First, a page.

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  1. I appreciate the improvements to the Source Box. However the limitation of 50 folders is not adequate for my needs as I like to group records by a single family. Any chance the number of folders will be increased in the near future.

  2. FamilySearch: Editing a Source Is Now Done In-Line
    You can now edit a source in-line on any source card.
    Does this change the Indexed information that all see, or is this only what you see?
    Example: Census indexed record shows family surname as Puada, another as Parvely, while last name is Paraday

  3. I don’t understand why the official FS author said “.. it should IMPROVE the way the system handles places in England.” The system still allows us to decide whether to add “UK” or not (and I rarely do so – I’d probably do it for Guernsey). So does our choice affect the ability of the system to “handle” things?

    I believe that entities like England, Scotland, Wales and Northern Ireland are so well known (more so than Maine, Idaho, South Carolina, etc.) that it is not necessary to add UK when I send a letter to, say, Scotland. However, my personal opinion is irrelevant: what I’m after is for FS to explain the claimed “improvement” in handling places. And how much does it matter which we choose to use?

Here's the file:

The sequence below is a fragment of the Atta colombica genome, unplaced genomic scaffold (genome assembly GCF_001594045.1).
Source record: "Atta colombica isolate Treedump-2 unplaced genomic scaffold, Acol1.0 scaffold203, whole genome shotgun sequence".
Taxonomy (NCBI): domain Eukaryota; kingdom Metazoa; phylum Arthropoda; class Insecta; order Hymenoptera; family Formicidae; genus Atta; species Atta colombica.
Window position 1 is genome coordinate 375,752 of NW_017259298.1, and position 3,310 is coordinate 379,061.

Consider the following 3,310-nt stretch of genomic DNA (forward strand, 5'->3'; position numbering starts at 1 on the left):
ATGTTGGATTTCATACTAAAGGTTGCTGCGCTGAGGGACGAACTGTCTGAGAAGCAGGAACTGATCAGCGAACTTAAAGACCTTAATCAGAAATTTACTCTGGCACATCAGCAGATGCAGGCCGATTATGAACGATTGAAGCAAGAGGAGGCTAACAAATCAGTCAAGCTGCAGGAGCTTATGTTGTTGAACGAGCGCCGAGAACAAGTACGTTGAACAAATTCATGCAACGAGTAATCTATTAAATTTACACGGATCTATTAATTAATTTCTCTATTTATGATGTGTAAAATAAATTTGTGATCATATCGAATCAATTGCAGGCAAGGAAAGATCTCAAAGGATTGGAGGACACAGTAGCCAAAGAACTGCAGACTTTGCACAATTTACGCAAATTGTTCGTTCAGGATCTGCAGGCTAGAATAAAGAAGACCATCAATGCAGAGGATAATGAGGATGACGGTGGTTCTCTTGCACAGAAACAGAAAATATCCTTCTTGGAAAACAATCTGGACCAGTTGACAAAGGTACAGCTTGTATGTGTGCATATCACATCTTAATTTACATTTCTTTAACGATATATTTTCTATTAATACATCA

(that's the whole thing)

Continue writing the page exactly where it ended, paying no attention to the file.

If nobody from FS replies, should I suppose the answers to the issue are not known? Perhaps the announced change is not important at all. I’d love to understand it.

    1. Standardized places account for locations across time. For example, on some records a place may be a territory while later it is a township than in more modern days a sprawling city. Our standards must account for all time frames for a place. Some places were in one country and then later part of another country. This is what is being shown with England as they were part of the UK after an earlier period. The goal is to represent what would be found on a record and have that used to not only match others with that same representation but with a more modern name.

      1. It would have been useful to all users if the original author had offered a few words of explanation with his original statement, “.. it should IMPROVE the way the system handles places in England.” That statement invited the impression that England was a special case.

        FSFT also needs more context sensitive explanatory statements, in addition to the explanations that are hidden away in nooks and crannies of Help.

        One would definitely help many people if it came up at the “Place” field for them to see. Users need educating.

  4. Nice.BUT… needs some tweaking. It is VERY user UNFRIENDLY website. Not able to make changes easily,also,does not calculate problems like the old PAF5 program had done.It is not staright forwardto use.AND i use many standalone programs.This Site should alsobe able to export Gedcomfile to save for emergency backup!